Letter to the editor: Action needed to improve safety at Woodland onramp


When will the Washington State Department of Transportation improve safety just south of the milepost 21 onramp at Woodland? In the past 24 years of living on Horseshoe Lake, we have witnessed dozens of vehicles that have left Interstate 5, crashed through the state’s fence, and landed on Woodland’s Lakeshore Drive on the east side of Horseshoe Lake. It’s no wonder, since there are trees blocking a good view as well as a short, low onramp onto I-5 that make visibility difficult. Then, there are no guard rails or concrete-reinforced barriers to keep vehicles from leaving the freeway along the stretch of I-5 above Lakeshore Drive.

The accident that occurred on Dec. 2 is heartbreaking. A father of seven, on his way to work, lost his life when his car was forced from the center lane by another driver, where his vehicle then left I-5 and landed in Horseshoe Lake. This is not the first vehicle that has soared from I-5 to come to rest in the lake, but many others regularly plow right through the state’s fence that is not capable of stopping them, and then land on Woodland’s Lakeshore Drive. 

The vehicle on Dec. 2 was forced off the freeway and came through at the area where the fence and a light pole already lay smashed to the ground from a previous incident. Who knows what impact the lack of light from that pole as well as the missing fence might have had on the outcome of this accident. The state must have felt that light at that location was necessary, or the pole would never have been installed, yet it was not replaced in a timely manner.

Note: This Dec. 2 accident occurred even before the WSDOT fence and sign had been replaced from a previous incident.

Flimsy dividers between Woodland and I-5 on both the west and east sides of Woodland are made up of various types of metal fencing patched together each time there is another accident. But when the fence gets fixed, the problem does not. Also, the repairs are often not made in a timely manner, making it easy for pedestrians to walk back and forth from I-5 onto Lakeshore Drive or another of Woodland’s roads that border the freeway, creating the potential for additional problems.

Lakeshore Drive, which parallels I-5 southbound, is part of the Horseshoe Lake Trail, which came about as a partnership with Clark and Cowlitz counties and the city of Woodland in the 90s. This is a dedicated, semi-developed, 2.5-mile walking trail that loops around the Horseshoe Lake area. Approximately 1.4 miles of the trail network is within the city, while the remaining segments are outside of Woodland’s city limits, and the trail is within both Cowlitz and Clark counties. The developed portion of the trail includes a paved path along Lakeshore Drive, then west along Pinkerton Drive, and north along South Pekin Drive to the Woodland city line. The undeveloped portion continues north on Fifth Street, east on Davidson Avenue (downtown area), north along Goerig Street, and east on Park Street, then back to Lakeshore Drive.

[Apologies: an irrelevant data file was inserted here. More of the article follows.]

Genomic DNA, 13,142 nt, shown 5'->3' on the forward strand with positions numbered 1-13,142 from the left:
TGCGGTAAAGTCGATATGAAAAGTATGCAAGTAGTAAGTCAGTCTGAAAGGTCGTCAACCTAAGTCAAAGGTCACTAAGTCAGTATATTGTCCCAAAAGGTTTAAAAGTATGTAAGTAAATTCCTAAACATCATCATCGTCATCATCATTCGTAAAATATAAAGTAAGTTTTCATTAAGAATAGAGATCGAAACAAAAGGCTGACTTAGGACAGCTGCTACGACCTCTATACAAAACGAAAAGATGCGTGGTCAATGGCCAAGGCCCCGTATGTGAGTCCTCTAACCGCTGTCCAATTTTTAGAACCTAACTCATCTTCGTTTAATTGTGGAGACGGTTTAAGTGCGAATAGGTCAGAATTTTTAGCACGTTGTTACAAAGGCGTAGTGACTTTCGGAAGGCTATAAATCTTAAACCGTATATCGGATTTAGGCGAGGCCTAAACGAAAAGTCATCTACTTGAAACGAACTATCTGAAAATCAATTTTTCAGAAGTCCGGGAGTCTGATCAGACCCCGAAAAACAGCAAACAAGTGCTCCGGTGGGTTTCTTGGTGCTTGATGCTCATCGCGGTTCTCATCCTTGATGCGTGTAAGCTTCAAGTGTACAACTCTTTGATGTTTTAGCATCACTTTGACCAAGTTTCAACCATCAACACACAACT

Woodland’s skate park is located at the east end of Horseshoe Lake Park and Lakeshore Road. I was told that 15 to 18 months ago, a car left I-5, crossed Lakeshore Drive, and hit the cable box near the skate park, where many of Woodland’s children play. This is also the entrance to the Horseshoe Lake Park, a busy and popular place for family recreation. The fence in that area has yet to be repaired.

Many vehicles travel Lakeshore Drive multiple times per day, including school buses. People drive, walk, bike, jog, push strollers with their precious babies, walk dogs, and accompany their youngsters as they try out new training wheels. Sometimes bike-riding events with hundreds of riders take place here. Below the guardrail between Lakeshore Drive and the east end of the lake, families fish, float, or walk a path by the lake where the vehicle came to rest in the water on Dec. 2, having been struck in Cowlitz County and landing in Clark County. This is a well-used area. Will WSDOT wait until a vehicle comes off I-5 and kills or injures someone who is driving, walking, or playing in this area? Someone who is pushing their baby’s stroller or walking their dog on the dedicated Horseshoe Lake Trail? A father teaching his young child to fish?

If the Dec. 2 fatality tells the state anything, please let it be that it must no longer leave Woodlanders in this vulnerable position. Access to I-5 southbound at onramp 21 needs to be improved. Trim or, better yet, remove trees that block visibility from the onramp? Raise the ramp for better visibility? Create a longer onramp? Residents and officials have discussed the problems with this onramp for a long time. It’s past time to do something. And more accidents and expensive lawsuits are sure to happen if the state does not find a way to stop I-5 drivers from ending up on Lakeshore Drive or in Horseshoe Lake. Why can’t the state install a concrete barrier wall along I-5 at Woodland? Just south of the Woodland southbound exit 21 from I-5, there are guardrails, yet there are still incidences of I-5 drivers breaking through the fence and onto Woodland’s Pacific Avenue. At I-5 paralleling Lakeshore, however, there are not even guardrails. Could the state post a slower speed limit through this area? Add lighted signs to alert drivers of the danger? Please take appropriate action before more Woodlanders and others innocently going about their day are injured or killed in this area. It must be made safer for both those on I-5 and those on Lakeshore Drive.

Patricia Nelson, Woodland